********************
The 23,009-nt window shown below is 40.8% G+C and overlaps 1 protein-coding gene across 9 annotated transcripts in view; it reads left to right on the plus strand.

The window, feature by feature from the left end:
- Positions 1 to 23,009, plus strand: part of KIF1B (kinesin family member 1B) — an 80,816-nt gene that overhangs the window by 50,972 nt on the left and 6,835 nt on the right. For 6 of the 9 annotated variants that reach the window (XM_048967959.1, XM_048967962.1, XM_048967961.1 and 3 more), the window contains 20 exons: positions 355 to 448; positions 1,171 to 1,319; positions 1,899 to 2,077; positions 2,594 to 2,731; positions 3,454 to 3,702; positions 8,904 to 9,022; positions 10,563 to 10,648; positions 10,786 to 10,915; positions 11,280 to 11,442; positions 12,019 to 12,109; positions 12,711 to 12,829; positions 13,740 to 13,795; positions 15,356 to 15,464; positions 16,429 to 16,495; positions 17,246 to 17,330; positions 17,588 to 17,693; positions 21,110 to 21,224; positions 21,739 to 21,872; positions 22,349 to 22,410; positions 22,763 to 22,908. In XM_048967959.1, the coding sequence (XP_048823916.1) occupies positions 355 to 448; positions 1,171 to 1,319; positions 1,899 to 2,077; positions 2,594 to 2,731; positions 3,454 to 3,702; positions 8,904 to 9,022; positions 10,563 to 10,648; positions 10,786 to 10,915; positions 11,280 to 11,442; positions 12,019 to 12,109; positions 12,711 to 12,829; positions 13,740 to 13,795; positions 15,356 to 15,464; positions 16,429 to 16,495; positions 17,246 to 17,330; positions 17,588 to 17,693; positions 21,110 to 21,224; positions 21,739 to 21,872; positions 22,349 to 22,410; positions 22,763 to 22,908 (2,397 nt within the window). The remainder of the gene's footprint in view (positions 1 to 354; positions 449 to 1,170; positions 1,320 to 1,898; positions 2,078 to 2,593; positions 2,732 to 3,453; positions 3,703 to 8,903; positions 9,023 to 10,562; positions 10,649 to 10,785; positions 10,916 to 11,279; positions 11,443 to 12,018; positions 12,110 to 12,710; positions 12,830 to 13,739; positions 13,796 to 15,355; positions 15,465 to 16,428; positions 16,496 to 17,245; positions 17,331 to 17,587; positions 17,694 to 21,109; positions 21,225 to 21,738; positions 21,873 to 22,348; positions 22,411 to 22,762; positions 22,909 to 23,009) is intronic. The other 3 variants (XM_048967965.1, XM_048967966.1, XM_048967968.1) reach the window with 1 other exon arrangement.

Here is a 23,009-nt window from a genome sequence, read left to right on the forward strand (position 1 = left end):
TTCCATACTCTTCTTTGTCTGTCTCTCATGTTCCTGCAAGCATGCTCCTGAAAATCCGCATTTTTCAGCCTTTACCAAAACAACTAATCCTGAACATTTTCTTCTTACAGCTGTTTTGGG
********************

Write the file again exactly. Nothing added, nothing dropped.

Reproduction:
The 23,009-nt window shown below is 40.8% G+C and overlaps 1 protein-coding gene across 9 annotated transcripts in view; it reads left to right on the plus strand.

The window, feature by feature from the left end:
- Positions 1 to 23,009, plus strand: part of KIF1B (kinesin family member 1B) — an 80,816-nt gene that overhangs the window by 50,972 nt on the left and 6,835 nt on the right. For 6 of the 9 annotated variants that reach the window (XM_048967959.1, XM_048967962.1, XM_048967961.1 and 3 more), the window contains 20 exons: positions 355 to 448; positions 1,171 to 1,319; positions 1,899 to 2,077; positions 2,594 to 2,731; positions 3,454 to 3,702; positions 8,904 to 9,022; positions 10,563 to 10,648; positions 10,786 to 10,915; positions 11,280 to 11,442; positions 12,019 to 12,109; positions 12,711 to 12,829; positions 13,740 to 13,795; positions 15,356 to 15,464; positions 16,429 to 16,495; positions 17,246 to 17,330; positions 17,588 to 17,693; positions 21,110 to 21,224; positions 21,739 to 21,872; positions 22,349 to 22,410; positions 22,763 to 22,908. In XM_048967959.1, the coding sequence (XP_048823916.1) occupies positions 355 to 448; positions 1,171 to 1,319; positions 1,899 to 2,077; positions 2,594 to 2,731; positions 3,454 to 3,702; positions 8,904 to 9,022; positions 10,563 to 10,648; positions 10,786 to 10,915; positions 11,280 to 11,442; positions 12,019 to 12,109; positions 12,711 to 12,829; positions 13,740 to 13,795; positions 15,356 to 15,464; positions 16,429 to 16,495; positions 17,246 to 17,330; positions 17,588 to 17,693; positions 21,110 to 21,224; positions 21,739 to 21,872; positions 22,349 to 22,410; positions 22,763 to 22,908 (2,397 nt within the window). The remainder of the gene's footprint in view (positions 1 to 354; positions 449 to 1,170; positions 1,320 to 1,898; positions 2,078 to 2,593; positions 2,732 to 3,453; positions 3,703 to 8,903; positions 9,023 to 10,562; positions 10,649 to 10,785; positions 10,916 to 11,279; positions 11,443 to 12,018; positions 12,110 to 12,710; positions 12,830 to 13,739; positions 13,796 to 15,355; positions 15,465 to 16,428; positions 16,496 to 17,245; positions 17,331 to 17,587; positions 17,694 to 21,109; positions 21,225 to 21,738; positions 21,873 to 22,348; positions 22,411 to 22,762; positions 22,909 to 23,009) is intronic. The other 3 variants (XM_048967965.1, XM_048967966.1, XM_048967968.1) reach the window with 1 other exon arrangement.

Here is a 23,009-nt window from a genome sequence, read left to right on the forward strand (position 1 = left end):
TTCCATACTCTTCTTTGTCTGTCTCTCATGTTCCTGCAAGCATGCTCCTGAAAATCCGCATTTTTCAGCCTTTACCAAAACAACTAATCCTGAACATTTTCTTCTTACAGCTGTTTTGGG